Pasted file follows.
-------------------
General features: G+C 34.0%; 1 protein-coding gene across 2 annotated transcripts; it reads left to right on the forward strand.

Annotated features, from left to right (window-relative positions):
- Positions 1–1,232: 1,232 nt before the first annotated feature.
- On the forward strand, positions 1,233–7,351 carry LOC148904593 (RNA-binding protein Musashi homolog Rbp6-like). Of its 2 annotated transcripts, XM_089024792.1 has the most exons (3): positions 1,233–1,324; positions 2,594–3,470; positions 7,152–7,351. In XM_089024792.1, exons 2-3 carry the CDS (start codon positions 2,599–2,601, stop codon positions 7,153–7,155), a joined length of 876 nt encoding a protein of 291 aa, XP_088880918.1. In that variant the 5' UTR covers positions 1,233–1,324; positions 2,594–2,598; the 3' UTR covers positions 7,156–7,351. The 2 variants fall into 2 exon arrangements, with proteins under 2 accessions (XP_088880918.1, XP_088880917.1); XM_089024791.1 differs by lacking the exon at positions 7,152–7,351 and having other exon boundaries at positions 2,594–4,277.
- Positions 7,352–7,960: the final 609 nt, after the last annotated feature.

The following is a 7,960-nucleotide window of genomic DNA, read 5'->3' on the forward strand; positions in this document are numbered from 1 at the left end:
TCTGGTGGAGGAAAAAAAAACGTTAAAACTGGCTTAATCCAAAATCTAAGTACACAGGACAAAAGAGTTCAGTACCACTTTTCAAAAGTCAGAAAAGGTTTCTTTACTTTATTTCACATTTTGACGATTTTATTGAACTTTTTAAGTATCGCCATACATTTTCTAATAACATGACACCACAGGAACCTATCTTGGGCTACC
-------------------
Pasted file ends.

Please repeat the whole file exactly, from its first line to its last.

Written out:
General features: G+C 34.0%; 1 protein-coding gene across 2 annotated transcripts; it reads left to right on the forward strand.

Annotated features, from left to right (window-relative positions):
- Positions 1–1,232: 1,232 nt before the first annotated feature.
- On the forward strand, positions 1,233–7,351 carry LOC148904593 (RNA-binding protein Musashi homolog Rbp6-like). Of its 2 annotated transcripts, XM_089024792.1 has the most exons (3): positions 1,233–1,324; positions 2,594–3,470; positions 7,152–7,351. In XM_089024792.1, exons 2-3 carry the CDS (start codon positions 2,599–2,601, stop codon positions 7,153–7,155), a joined length of 876 nt encoding a protein of 291 aa, XP_088880918.1. In that variant the 5' UTR covers positions 1,233–1,324; positions 2,594–2,598; the 3' UTR covers positions 7,156–7,351. The 2 variants fall into 2 exon arrangements, with proteins under 2 accessions (XP_088880918.1, XP_088880917.1); XM_089024791.1 differs by lacking the exon at positions 7,152–7,351 and having other exon boundaries at positions 2,594–4,277.
- Positions 7,352–7,960: the final 609 nt, after the last annotated feature.

The following is a 7,960-nucleotide window of genomic DNA, read 5'->3' on the forward strand; positions in this document are numbered from 1 at the left end:
TCTGGTGGAGGAAAAAAAAACGTTAAAACTGGCTTAATCCAAAATCTAAGTACACAGGACAAAAGAGTTCAGTACCACTTTTCAAAAGTCAGAAAAGGTTTCTTTACTTTATTTCACATTTTGACGATTTTATTGAACTTTTTAAGTATCGCCATACATTTTCTAATAACATGACACCACAGGAACCTATCTTGGGCTACC